This gets right to the point by focusing on the things and their relationships in a much more intuitive way. But it is nonetheless the exact same thing: a set of vertices in blue and a set of relationships in red. And there you have it, something that at first seemed esoteric, but which is in fact nothing more than common sense.

## Here’s how Math Speak is written

Now, there is an additional layer that trips people up: how this is all written. You may also have noticed what appear to be functions and variables thrown into the graph definition. Math Speak has this habit of adding labels to each of the things it’s talking about. The labels tend to be single letters (but not always), and introduced immediately after the thing being discussed is introduced. For example, after “a set of vertices” is mentioned, the label “V” is immediately inserted as a shorthand for that set of vertices. This peppering of additional detail can make it hard to parse sentences in Math Speak, but one does eventually get used to it. If your brain shuts down on contact (like mine used to), try to read the sentence first without the labels so its more like natural English.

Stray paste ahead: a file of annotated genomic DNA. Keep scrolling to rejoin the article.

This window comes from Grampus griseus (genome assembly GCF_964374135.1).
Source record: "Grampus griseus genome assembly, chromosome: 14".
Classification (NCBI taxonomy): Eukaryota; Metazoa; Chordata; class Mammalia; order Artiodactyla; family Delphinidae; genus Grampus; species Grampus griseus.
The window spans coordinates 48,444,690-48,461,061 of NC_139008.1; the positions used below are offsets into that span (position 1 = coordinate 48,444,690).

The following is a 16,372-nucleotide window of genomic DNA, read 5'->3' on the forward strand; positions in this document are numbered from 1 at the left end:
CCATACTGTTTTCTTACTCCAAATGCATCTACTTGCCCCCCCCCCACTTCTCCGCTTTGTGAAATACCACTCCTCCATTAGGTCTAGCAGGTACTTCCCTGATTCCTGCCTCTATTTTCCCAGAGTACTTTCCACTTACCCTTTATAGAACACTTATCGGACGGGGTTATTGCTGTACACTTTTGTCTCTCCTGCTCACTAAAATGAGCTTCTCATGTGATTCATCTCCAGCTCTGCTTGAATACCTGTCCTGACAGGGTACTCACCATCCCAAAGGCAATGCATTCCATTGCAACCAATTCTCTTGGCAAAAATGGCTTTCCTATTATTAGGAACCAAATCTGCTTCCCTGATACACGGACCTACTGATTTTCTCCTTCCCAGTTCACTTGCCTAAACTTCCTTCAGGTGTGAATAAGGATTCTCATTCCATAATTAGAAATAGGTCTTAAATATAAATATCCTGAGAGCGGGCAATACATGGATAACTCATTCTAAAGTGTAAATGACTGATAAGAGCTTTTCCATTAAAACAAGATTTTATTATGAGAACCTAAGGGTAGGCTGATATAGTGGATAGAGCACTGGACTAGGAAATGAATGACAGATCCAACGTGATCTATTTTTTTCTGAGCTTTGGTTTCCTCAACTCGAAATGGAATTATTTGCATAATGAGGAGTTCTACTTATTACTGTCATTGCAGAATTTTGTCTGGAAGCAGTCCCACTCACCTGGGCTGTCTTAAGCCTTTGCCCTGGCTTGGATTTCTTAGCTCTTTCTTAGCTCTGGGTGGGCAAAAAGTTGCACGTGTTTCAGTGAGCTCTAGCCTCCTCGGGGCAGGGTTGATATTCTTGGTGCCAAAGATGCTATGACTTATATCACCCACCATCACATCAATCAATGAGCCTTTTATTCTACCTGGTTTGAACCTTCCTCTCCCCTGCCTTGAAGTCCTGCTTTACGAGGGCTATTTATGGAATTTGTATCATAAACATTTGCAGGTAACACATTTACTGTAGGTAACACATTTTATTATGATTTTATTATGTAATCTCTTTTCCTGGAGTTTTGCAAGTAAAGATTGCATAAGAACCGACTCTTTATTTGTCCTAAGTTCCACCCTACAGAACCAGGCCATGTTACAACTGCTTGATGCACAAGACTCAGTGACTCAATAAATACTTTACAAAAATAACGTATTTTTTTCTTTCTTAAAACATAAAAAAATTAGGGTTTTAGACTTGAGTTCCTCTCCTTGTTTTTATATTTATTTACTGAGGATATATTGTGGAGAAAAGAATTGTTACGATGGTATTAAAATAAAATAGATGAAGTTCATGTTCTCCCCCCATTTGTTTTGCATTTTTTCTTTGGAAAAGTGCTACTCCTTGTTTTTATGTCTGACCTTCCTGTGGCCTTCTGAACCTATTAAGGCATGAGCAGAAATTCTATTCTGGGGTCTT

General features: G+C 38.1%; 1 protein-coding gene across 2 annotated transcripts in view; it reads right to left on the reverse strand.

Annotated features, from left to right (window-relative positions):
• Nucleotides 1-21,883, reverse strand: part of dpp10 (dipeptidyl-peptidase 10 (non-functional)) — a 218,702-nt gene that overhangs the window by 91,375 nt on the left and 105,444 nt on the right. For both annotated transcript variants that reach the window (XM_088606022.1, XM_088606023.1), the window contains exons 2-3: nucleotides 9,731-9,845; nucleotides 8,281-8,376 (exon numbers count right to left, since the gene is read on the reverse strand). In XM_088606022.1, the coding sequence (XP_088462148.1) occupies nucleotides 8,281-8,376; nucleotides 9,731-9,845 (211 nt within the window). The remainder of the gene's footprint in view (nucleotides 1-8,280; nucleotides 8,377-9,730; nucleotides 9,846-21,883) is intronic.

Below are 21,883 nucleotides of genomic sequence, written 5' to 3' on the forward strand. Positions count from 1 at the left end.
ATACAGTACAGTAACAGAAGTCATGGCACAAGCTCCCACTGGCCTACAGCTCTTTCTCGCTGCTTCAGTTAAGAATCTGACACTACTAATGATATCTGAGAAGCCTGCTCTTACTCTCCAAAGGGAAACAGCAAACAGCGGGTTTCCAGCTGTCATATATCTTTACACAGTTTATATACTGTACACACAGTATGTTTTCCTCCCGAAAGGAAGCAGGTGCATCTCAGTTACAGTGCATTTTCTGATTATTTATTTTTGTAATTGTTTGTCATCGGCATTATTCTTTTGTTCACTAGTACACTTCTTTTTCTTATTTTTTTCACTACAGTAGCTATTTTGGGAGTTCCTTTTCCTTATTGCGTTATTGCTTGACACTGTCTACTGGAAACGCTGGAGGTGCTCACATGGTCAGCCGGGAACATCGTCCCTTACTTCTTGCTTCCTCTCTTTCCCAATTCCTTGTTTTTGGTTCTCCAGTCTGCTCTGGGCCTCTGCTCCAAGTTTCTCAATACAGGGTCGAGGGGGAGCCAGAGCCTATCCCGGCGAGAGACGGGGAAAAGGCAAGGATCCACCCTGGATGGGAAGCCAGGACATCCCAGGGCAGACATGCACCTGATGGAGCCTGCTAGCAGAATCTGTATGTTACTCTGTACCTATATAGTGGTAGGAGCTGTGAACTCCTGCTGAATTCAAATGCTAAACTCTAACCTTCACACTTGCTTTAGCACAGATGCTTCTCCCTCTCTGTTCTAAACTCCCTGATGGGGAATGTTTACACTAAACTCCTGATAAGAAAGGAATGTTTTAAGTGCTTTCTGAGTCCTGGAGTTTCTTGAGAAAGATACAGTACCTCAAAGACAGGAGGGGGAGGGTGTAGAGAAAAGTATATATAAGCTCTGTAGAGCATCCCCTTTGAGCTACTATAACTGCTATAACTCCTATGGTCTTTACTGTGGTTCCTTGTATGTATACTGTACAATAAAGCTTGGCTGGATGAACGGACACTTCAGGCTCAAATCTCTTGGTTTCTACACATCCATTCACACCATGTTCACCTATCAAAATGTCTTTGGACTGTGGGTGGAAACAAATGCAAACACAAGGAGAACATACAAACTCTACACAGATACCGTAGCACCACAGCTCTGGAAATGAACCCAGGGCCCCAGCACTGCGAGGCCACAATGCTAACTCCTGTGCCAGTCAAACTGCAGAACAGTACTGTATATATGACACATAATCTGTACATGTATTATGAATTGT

Sometimes, the labels can be a bit more complex. For example, after “a graph” is introduced, it is followed by “G = (V, E)”. This is just a mathematical way of labeling the graph and then giving more detail about what it is. “G” is the single-letter label for some graph we have in mind, while “(V, E)” is what the graph consists of. The fact that “V” and “E” are in parentheses together simply means the thing represented by “V” and the thing represented by “E” are part of the same overall thing (in this case, the graph). Again, it's a whole lot of complexity that means something very simple. The labels are just there to create a shorthand for referencing each thing later.